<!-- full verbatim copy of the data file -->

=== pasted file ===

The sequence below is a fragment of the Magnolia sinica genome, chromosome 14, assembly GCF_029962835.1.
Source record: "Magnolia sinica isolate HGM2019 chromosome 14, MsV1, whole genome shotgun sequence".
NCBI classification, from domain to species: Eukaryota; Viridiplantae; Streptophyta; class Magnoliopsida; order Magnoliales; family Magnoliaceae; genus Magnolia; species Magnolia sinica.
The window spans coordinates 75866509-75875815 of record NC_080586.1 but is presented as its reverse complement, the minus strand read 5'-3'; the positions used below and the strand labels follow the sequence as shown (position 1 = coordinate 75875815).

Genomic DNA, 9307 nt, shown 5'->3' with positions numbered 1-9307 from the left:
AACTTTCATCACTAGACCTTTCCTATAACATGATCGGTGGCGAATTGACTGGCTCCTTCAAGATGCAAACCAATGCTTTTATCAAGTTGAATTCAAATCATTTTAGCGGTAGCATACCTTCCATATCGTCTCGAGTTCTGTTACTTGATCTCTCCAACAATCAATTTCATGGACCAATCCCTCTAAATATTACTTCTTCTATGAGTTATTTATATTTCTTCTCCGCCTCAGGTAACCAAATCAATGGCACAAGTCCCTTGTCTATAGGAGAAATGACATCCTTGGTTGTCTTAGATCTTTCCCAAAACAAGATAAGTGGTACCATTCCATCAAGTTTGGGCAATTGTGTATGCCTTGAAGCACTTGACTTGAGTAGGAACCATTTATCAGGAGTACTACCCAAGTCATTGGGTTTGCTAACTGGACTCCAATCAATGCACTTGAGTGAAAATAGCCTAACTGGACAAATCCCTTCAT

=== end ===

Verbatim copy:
The sequence below is a fragment of the Magnolia sinica genome, chromosome 14, assembly GCF_029962835.1.
Source record: "Magnolia sinica isolate HGM2019 chromosome 14, MsV1, whole genome shotgun sequence".
NCBI classification, from domain to species: Eukaryota; Viridiplantae; Streptophyta; class Magnoliopsida; order Magnoliales; family Magnoliaceae; genus Magnolia; species Magnolia sinica.
The window spans coordinates 75866509-75875815 of record NC_080586.1 but is presented as its reverse complement, the minus strand read 5'-3'; the positions used below and the strand labels follow the sequence as shown (position 1 = coordinate 75875815).

Genomic DNA, 9307 nt, shown 5'->3' with positions numbered 1-9307 from the left:
AACTTTCATCACTAGACCTTTCCTATAACATGATCGGTGGCGAATTGACTGGCTCCTTCAAGATGCAAACCAATGCTTTTATCAAGTTGAATTCAAATCATTTTAGCGGTAGCATACCTTCCATATCGTCTCGAGTTCTGTTACTTGATCTCTCCAACAATCAATTTCATGGACCAATCCCTCTAAATATTACTTCTTCTATGAGTTATTTATATTTCTTCTCCGCCTCAGGTAACCAAATCAATGGCACAAGTCCCTTGTCTATAGGAGAAATGACATCCTTGGTTGTCTTAGATCTTTCCCAAAACAAGATAAGTGGTACCATTCCATCAAGTTTGGGCAATTGTGTATGCCTTGAAGCACTTGACTTGAGTAGGAACCATTTATCAGGAGTACTACCCAAGTCATTGGGTTTGCTAACTGGACTCCAATCAATGCACTTGAGTGAAAATAGCCTAACTGGACAAATCCCTTCAT